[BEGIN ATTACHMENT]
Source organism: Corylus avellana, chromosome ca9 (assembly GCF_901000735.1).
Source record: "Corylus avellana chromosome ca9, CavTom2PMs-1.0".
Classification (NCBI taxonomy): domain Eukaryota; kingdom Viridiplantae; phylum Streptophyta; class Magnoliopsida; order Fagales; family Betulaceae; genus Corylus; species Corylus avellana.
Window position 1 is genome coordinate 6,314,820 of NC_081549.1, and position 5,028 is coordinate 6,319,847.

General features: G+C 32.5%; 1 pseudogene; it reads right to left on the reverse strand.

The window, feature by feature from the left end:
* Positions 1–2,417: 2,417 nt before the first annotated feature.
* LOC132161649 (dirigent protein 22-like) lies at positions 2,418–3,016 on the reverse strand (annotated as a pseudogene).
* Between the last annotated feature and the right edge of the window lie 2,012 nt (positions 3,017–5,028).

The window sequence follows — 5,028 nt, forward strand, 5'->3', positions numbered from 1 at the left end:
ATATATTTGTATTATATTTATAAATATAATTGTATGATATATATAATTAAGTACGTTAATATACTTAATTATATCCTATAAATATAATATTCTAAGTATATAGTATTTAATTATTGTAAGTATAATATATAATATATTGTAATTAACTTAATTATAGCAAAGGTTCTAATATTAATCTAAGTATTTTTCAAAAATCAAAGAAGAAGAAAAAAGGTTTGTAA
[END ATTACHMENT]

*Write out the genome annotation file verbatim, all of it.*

Source organism: Corylus avellana, chromosome ca9 (assembly GCF_901000735.1).
Source record: "Corylus avellana chromosome ca9, CavTom2PMs-1.0".
Classification (NCBI taxonomy): domain Eukaryota; kingdom Viridiplantae; phylum Streptophyta; class Magnoliopsida; order Fagales; family Betulaceae; genus Corylus; species Corylus avellana.
Window position 1 is genome coordinate 6,314,820 of NC_081549.1, and position 5,028 is coordinate 6,319,847.

General features: G+C 32.5%; 1 pseudogene; it reads right to left on the reverse strand.

The window, feature by feature from the left end:
* Positions 1–2,417: 2,417 nt before the first annotated feature.
* LOC132161649 (dirigent protein 22-like) lies at positions 2,418–3,016 on the reverse strand (annotated as a pseudogene).
* Between the last annotated feature and the right edge of the window lie 2,012 nt (positions 3,017–5,028).

The window sequence follows — 5,028 nt, forward strand, 5'->3', positions numbered from 1 at the left end:
ATATATTTGTATTATATTTATAAATATAATTGTATGATATATATAATTAAGTACGTTAATATACTTAATTATATCCTATAAATATAATATTCTAAGTATATAGTATTTAATTATTGTAAGTATAATATATAATATATTGTAATTAACTTAATTATAGCAAAGGTTCTAATATTAATCTAAGTATTTTTCAAAAATCAAAGAAGAAGAAAAAAGGTTTGTAA